Crabbing Closes On Washington’s Central Coast, Grays Harbor …
THE FOLLOWING IS A PRESS RELEASE FROM THE WASHINGTON DEPARTMENT OF FISH AND WILDLIFE
Effective immediately, the recreational Dungeness crab fisheries on the Central Washington coast will close due to elevated marine toxin levels, state shellfish managers announced today.
The Washington Department of Fish and Wildlife (WDFW) closed crab fishing today (Nov. 24) in coastal waters stretching from the Queets River to Point Chehalis. This area includes Grays Harbor and the popular Westport Boat Basin.
WDFW announced the closure after testing showed domoic acid levels in crab exceeded standards for safe consumption established by the Washington State Department of Health (DOH). Domoic acid, a natural toxin produced by certain types of marine algae, can be harmful or even fatal if consumed in sufficient quantities. Cooking or freezing does not destroy domoic acid in shellfish.
The areas north of Queets River and south of Point Chehalis remain open to recreational crab fishing.
Levels of domoic acid have been increasing in coastal waters for several weeks, said Dan Ayres, WDFW coastal shellfish manager. Earlier this season, the department closed all Washington coastal beaches to razor clam digging due to high levels of the toxin.
“We’ve been closely watching toxin levels in shellfish,” Ayres said. “Domoic acid shows up more quickly in razor clams than in crabs.”
All sport crab gear must be removed from closed areas immediately or it will be subject to confiscation by Fish and Wildlife enforcement officers.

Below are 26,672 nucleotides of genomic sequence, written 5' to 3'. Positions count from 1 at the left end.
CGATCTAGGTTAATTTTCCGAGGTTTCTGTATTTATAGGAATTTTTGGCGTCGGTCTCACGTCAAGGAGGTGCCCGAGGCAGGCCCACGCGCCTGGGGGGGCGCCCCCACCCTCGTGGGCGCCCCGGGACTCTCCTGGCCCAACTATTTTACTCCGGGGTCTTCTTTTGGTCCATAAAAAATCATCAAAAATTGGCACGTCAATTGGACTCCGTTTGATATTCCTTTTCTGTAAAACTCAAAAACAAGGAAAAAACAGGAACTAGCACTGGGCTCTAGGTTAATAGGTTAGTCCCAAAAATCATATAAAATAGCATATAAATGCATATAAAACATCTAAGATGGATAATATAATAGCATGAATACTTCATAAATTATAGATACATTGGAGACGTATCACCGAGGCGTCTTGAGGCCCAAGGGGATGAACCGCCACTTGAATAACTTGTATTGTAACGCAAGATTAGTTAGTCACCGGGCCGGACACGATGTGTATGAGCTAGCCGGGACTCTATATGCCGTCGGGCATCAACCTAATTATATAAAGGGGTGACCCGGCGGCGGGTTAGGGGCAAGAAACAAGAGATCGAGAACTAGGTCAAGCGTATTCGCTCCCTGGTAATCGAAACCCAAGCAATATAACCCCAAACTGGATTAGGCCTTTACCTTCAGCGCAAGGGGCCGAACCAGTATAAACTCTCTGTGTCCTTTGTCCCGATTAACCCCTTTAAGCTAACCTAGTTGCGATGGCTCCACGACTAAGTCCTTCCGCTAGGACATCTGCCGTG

This is the first time since 2015 that a crab fishery has been closed in Washington due to domoic acid, Ayres said. The toxin was first detected on the Washington coast in 1991.
Regular testing of shellfish species found in the area – including oysters, hard-shell clams and mussels – shows those shellfish remain safe to eat. The exceptions are razor clams and Dungeness crabs.
The closure will continue until domoic acid levels return to safe levels for consumption.
Additional crab and razor clam samples will be collected after the Thanksgiving weekend from a variety of locations. Harvesters are advised to check the WDFW web page for any updates.
DOH will continue to test shellfish in all coastal marine waters. Harvesters can find up-to-date information on seasons and shellfish safety information on the Washington Shellfish Safety Map webpage. In addition, DOH recommends that crabbers who are fishing outside of the current closure area remove the crab viscera from their catch – to avoid any exposure to possible toxins.
More information about domoic acid can be found on WDFW’s domoic acid webpage.